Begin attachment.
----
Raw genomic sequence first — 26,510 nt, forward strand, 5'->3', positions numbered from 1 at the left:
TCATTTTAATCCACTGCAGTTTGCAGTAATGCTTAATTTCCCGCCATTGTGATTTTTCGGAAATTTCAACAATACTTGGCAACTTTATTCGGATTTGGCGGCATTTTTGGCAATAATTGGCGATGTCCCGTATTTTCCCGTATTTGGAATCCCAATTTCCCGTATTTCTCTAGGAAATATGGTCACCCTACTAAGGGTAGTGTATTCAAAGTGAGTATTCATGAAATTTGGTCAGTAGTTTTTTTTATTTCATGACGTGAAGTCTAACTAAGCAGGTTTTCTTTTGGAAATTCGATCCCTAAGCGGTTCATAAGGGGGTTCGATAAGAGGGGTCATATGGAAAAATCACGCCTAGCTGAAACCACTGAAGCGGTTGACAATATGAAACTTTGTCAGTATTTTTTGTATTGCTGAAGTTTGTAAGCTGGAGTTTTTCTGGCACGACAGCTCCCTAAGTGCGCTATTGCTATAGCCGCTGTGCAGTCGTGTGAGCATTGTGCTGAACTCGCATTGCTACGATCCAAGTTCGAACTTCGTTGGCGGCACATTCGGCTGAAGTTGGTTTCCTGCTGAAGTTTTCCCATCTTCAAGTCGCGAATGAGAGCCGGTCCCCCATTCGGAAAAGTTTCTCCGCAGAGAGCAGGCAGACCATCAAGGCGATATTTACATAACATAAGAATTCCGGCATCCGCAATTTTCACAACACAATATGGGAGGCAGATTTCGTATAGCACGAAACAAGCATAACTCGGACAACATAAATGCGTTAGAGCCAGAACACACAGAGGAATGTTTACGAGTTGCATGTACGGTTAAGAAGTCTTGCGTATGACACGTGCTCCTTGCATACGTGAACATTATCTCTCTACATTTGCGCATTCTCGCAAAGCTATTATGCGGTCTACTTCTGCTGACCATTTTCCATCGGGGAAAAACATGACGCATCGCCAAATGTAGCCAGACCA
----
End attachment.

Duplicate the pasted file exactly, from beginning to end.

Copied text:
Raw genomic sequence first — 26,510 nt, forward strand, 5'->3', positions numbered from 1 at the left:
TCATTTTAATCCACTGCAGTTTGCAGTAATGCTTAATTTCCCGCCATTGTGATTTTTCGGAAATTTCAACAATACTTGGCAACTTTATTCGGATTTGGCGGCATTTTTGGCAATAATTGGCGATGTCCCGTATTTTCCCGTATTTGGAATCCCAATTTCCCGTATTTCTCTAGGAAATATGGTCACCCTACTAAGGGTAGTGTATTCAAAGTGAGTATTCATGAAATTTGGTCAGTAGTTTTTTTTATTTCATGACGTGAAGTCTAACTAAGCAGGTTTTCTTTTGGAAATTCGATCCCTAAGCGGTTCATAAGGGGGTTCGATAAGAGGGGTCATATGGAAAAATCACGCCTAGCTGAAACCACTGAAGCGGTTGACAATATGAAACTTTGTCAGTATTTTTTGTATTGCTGAAGTTTGTAAGCTGGAGTTTTTCTGGCACGACAGCTCCCTAAGTGCGCTATTGCTATAGCCGCTGTGCAGTCGTGTGAGCATTGTGCTGAACTCGCATTGCTACGATCCAAGTTCGAACTTCGTTGGCGGCACATTCGGCTGAAGTTGGTTTCCTGCTGAAGTTTTCCCATCTTCAAGTCGCGAATGAGAGCCGGTCCCCCATTCGGAAAAGTTTCTCCGCAGAGAGCAGGCAGACCATCAAGGCGATATTTACATAACATAAGAATTCCGGCATCCGCAATTTTCACAACACAATATGGGAGGCAGATTTCGTATAGCACGAAACAAGCATAACTCGGACAACATAAATGCGTTAGAGCCAGAACACACAGAGGAATGTTTACGAGTTGCATGTACGGTTAAGAAGTCTTGCGTATGACACGTGCTCCTTGCATACGTGAACATTATCTCTCTACATTTGCGCATTCTCGCAAAGCTATTATGCGGTCTACTTCTGCTGACCATTTTCCATCGGGGAAAAACATGACGCATCGCCAAATGTAGCCAGACCA